Charley O'Leary was the Shortstop, and along with fellow Chicagoan/best friend and part-time vaudeville partner Schaefer, was the inspiration for two musicals, including the film "Take me out to the Ball Game" with Gene Kelley and Frank Sinatra.

At almost 59 he became the oldest player to appear in a major league game, the oldest to score a run and get a hit.


Third Baseman Bill Coughlin holds the record for successful Hidden Ball Tricks, with seven. He even got one in the World Series, the only time its been done successfully!

Third catcher Jimmy Archer was a defensive gem, able to gun down baserunners while staying in his catching squat - a la Benito Santiago. Archers incredible arm strength was due to his muscles being shortened when, at the age of 19, Jimmy fell into a vat of boiling sap in an industrial accident, which wasn't considered unusual at all back in the day.

No, not that guy!
Outfielder Davy Jones was normal in spite of sharing a name with the pirate ruler under the oceans, a future Monkee and Ziggy Stardust. He didn't appear to have any arrests, breakdowns, insanity or clowning on his resume'. Just that name, which is enough.

With Ty Cobb in center and Wahoo Sam Crawford known as the best hitter in the league already entrenched in the lineup, Jones is forced to split time in the outfield with veteran Matty McIntyre.
Matty McIntyre (1905).jpg
Matt McIntyre

McIntyre, who had a rookie Ty Cobb cut in front of him and cause Matty to drop a ball knew how to hold a grudge. The play made McIntyre look bad and he took exception to the incident and started a hazing campaign against the future hit king.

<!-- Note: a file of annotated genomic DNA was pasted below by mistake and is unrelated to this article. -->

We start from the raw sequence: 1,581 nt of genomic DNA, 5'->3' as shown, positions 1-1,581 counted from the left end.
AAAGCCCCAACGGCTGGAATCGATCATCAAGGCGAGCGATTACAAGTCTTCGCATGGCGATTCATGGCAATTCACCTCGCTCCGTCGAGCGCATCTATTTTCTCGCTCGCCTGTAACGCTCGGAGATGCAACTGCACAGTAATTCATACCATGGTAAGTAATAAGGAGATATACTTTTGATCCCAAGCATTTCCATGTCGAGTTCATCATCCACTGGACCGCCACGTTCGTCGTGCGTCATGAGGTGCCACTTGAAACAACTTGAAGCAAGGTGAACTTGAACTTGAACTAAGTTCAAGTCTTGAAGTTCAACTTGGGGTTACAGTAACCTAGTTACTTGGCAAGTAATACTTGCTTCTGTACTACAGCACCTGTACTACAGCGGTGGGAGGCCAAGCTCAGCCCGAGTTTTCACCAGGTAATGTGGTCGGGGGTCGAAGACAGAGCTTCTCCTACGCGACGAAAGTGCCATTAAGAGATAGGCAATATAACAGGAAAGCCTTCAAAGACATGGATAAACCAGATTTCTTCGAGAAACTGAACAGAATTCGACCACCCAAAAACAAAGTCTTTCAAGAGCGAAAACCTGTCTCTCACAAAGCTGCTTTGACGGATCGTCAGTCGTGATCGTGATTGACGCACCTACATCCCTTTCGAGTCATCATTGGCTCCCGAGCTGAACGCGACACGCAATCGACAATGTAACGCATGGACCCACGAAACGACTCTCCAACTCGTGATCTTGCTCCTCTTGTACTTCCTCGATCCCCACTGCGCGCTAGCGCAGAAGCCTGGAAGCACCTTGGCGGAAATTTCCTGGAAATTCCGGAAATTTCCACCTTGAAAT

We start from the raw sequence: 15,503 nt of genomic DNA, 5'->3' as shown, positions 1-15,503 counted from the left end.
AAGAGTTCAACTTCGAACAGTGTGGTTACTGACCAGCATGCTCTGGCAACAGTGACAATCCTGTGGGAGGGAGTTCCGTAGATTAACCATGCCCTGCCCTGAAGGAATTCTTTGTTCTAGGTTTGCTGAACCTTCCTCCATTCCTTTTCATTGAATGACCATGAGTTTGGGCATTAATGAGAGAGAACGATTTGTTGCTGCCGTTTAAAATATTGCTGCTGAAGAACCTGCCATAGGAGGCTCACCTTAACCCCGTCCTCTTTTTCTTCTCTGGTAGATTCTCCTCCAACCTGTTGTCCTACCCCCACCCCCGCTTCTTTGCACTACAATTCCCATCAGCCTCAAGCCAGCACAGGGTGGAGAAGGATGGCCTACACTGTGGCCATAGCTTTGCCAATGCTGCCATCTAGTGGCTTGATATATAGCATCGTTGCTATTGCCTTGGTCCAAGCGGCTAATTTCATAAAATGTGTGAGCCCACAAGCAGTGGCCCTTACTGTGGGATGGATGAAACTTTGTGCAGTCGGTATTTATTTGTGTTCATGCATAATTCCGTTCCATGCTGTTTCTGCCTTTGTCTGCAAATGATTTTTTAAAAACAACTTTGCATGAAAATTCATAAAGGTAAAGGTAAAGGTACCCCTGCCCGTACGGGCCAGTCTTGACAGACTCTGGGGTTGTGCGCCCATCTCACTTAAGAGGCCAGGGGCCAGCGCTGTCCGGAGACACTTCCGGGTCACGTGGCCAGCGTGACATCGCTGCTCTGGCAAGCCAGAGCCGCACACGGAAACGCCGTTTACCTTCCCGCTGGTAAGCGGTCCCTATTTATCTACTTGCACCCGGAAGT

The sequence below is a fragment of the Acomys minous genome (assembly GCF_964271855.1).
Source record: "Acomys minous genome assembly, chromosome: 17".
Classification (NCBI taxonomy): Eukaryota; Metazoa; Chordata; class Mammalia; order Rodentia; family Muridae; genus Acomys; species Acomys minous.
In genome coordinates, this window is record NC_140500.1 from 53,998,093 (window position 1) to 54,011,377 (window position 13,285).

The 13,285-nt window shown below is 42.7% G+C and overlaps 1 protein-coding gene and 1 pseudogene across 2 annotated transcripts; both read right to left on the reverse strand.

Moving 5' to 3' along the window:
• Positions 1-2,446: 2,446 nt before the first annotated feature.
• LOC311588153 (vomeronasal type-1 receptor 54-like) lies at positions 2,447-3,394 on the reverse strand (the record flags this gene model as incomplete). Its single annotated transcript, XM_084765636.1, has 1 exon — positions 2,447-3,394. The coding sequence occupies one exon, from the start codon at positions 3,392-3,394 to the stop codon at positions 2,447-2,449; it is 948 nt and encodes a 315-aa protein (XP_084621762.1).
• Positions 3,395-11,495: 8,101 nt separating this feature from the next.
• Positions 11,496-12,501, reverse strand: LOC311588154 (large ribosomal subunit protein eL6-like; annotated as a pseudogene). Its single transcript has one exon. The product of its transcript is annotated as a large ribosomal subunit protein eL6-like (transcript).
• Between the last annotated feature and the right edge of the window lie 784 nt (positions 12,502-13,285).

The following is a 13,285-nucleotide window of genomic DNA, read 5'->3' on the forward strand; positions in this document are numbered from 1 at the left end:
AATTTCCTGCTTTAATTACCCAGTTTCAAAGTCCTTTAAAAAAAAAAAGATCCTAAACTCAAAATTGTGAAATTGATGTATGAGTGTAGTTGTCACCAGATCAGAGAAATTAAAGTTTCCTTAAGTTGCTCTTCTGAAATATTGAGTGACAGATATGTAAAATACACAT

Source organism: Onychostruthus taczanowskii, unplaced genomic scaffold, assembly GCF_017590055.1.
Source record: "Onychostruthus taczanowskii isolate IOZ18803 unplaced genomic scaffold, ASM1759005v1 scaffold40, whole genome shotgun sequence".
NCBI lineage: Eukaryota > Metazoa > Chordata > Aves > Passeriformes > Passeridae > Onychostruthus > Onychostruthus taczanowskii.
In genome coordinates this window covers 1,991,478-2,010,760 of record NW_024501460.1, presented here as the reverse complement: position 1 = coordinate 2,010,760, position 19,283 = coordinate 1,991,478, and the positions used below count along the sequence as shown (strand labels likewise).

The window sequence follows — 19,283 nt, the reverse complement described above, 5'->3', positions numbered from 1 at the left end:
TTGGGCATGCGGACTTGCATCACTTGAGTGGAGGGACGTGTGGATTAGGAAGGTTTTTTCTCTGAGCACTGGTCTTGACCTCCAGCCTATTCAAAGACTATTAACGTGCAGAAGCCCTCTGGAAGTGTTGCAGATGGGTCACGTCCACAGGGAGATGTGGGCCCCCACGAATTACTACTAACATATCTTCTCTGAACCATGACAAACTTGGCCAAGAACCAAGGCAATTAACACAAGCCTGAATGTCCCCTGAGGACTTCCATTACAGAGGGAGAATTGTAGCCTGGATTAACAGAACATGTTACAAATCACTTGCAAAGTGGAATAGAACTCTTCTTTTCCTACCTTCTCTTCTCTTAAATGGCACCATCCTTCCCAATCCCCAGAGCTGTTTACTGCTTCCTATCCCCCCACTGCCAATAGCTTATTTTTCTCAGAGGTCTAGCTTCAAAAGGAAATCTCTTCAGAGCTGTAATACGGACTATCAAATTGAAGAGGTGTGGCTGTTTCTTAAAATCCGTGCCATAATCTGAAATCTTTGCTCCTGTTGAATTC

This hazing continued for years, and was egged on by other players on the team - which brings us to Charley Schmidt.

Schmidt was one of those who teased Cobb, flicked food at him and called him names until Cobb finally snapped and offered to fight any or all who would take him on.

Jack Johnson
Schmidt stepped up to accept the challenge and after the dust settled Tyrus was out cold on the floor. Charley wasn't worried, he had fought tougher than the Georgia Peach - in fact Schmidt had sparred with heavyweight champ Jack Johnson.

Charley Schmidt came from the coal mines of Arkansas. He spent a couple seasons in the minors but soon joined Detroit and by 1907 had spent three seasons in the bigs. He was probably happy to pass along the hazing he had been thru to the rookie from the south.

After a second dustup Cobb was again knocked out but won Schmidt's respect, and after Charley helped revive him, the two formed a life long friendship.

Charley Schmidt
Charley Schmidt would appear in several notable Cobb moments, including a fight in Philadelphia that involved Ty beating up a black groundskeeper who tried to shake his hand and then the groundskeepers wife.

Charley jumped in and broke it up by knocking Cobb out and dragging him off before he could be arrested. It would cause legal trouble for Cobb and the Detroit team, and force the Tigers to schedule extra travel to avoid seeing Tyrus arrested in the state of Pennsylvania.

At this point, you are probly thinkin what I was, that Charley is a brawler of the bare-knuckled variety. But then I found a couple more interesting notes to consider, I found him a cut above the usual barroom fighter that hung around with Billy Martin.

Charley was called Boss, in part for his ability to drive a nail into the floor with his bare fists.

Boss Schmidt didn't wear shinguards when he caught during games. He didn't think they were "manly".

On a team trip to the Circus the players took in a sideshow - patrons were offered $500 if they could last two minutes in a boxing ring with a bear. Boss Schmidt PINNED the bear!

WTF?!  How does a guy PIN A BEAR?
many have wrestled, few have won

Okay, Schmidt, you are officially the toughest man in baseball history. Some guys can put a nail in the floor, some guys can fight with fists, but pin a bear to the floor in two minutes? You are the Boss!